Vitaly Komar at Ronald Feldman Fine Arts

Vitaly Komar, Bear’s Justice, 2010–15. Tempera and oil on canvas, 60 x 48
inches. Courtesy of Ronald Feldman Fine Arts, New York. Photo: Casey Dorobek.

Vitaly Komar
Allegories of Justice

March 28–May 2, 2015

Reception: Saturday, March 28, 6–8pm

Ronald Feldman Fine Arts
31 Mercer Street
New York, NY 10013
Hours: Tuesday–Saturday 10am–6pm, 
Monday by appointment

www.feldmangallery.com

“When I was a child, I used to draw the Allegory of Justice—an antique bronze figurine who held scales and a sword in her hands. My mother and father were lawyers, and this mysterious female figure stood on a bookshelf in our apartment. A blindfold (symbolizing the impartiality of the judicial system) covered her eyes, and her foot rested on a serpent. I was most drawn to the concave cups of the scales; they looked like the bronze woman’s breasts.”           
–Vitaly Komar, 2015

Ronald Feldman Fine Arts will exhibit paintings, drawings, and sculpture by Vitaly Komar. In the new series, “Allegories of Justice,” 2010–14, Komar imbues the tradition of allegorical art, not only with a moral truth, but also with a contemporary perspective and virtuoso painting. The series takes as its truth the transcendental balance of the physical universe, against which our societal justice must be measured. Pop art-style irony gives new meaning to the statue of justice symbol, which, in a sense, has become a cliché that has lost its meaning. The multi-layered theme of Allegories of Justice suggests another truth: the loss of childhood innocence.

The bear, both an ancient symbol of primordial power and Russia, and other creatures such as birds, butterflies, a serpent, a deer, and a cat, rendered in classical chiaroscuro style, represent the struggle between forces of “good and evil” that play out against abstract backgrounds that evoke the energy of the cosmos. One painting shows the bear driving a bulldozer—a reference to the infamous government demolition of the Moscow outdoor art exhibition in 1974 in which Komar & Melamid took part. Other paintings include Sentence to the Hunter, which illustrates the harsh justice of the Greek goddess Diana: an allegory also painted by Titian and Rubens. Victory Over the Sun, titled after the Russian opera, represents the dualities of balanced and unfair justice as light and shade.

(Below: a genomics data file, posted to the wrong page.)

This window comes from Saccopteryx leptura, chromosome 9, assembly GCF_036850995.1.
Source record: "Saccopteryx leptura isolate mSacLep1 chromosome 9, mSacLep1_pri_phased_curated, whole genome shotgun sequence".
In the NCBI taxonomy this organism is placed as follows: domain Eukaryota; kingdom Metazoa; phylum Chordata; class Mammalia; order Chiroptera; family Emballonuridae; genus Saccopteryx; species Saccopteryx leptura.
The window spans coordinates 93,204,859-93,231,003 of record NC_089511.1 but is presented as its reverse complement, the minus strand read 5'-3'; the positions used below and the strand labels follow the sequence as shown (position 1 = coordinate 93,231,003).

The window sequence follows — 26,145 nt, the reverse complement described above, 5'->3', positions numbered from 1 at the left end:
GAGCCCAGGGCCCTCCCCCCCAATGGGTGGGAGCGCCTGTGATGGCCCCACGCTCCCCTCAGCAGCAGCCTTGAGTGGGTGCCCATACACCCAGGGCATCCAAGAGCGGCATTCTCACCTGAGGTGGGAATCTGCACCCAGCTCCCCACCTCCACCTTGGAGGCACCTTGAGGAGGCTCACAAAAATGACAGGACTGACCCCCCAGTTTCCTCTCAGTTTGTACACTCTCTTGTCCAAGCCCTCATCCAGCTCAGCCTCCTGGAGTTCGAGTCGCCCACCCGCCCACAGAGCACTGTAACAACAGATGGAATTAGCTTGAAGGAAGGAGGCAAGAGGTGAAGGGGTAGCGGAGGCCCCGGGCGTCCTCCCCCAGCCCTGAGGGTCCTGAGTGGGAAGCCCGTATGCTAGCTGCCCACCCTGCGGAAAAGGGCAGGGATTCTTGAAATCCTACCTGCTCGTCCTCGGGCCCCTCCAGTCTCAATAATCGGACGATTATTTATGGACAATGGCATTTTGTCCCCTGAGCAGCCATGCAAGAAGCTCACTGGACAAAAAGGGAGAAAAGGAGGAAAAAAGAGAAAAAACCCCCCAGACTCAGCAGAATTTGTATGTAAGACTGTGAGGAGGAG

Two paintings contrast reality with the ideal. The Bear’s Justice is an eclectic diptych that shows an ephemeral illusion of independence and separation of the judicial branch (lady with the scale) and executive branch (bear with an ax). Yin Yang as a Scale presents an abstract vision of perfect balance, analogous to the duality represented by the mathematics equal sign (=). The concept and images of the exhibition can be read as a reflection on the current international political situation. 

Komar writes, “I want to believe in the transcendental balance of the universe, but you won’t see a blindfold covering my creatures’ eyes {the eyes of justice}. As a child, I believed in the existence of an impartial system of justice; alas, this faith has remained in my childhood.”


Vitaly Komar was born in Moscow and has lived in New York since 1978. His other solo exhibitions at Ronald Feldman Fine Arts include Three-Day Weekend (2005) and New Symbolism (2009). Vitaly Komar collaborated with Alexander Melamid from 1973 to 2003, as well as with the chimpanzee Mikki the photographer and the elephant Renee the painter. Ronald Feldman Fine Arts has presented fourteen exhibitions by the satirical team Komar & Melamid, including their first exhibition of works which were smuggled out of the Soviet Union in 1976.


A press kit with more information can be found here.

For more information, contact Casey Dorobek: T +212 226 3232 / casey@feldmangallery.com.


Vitaly Komar at Ronald Feldman Fine Arts

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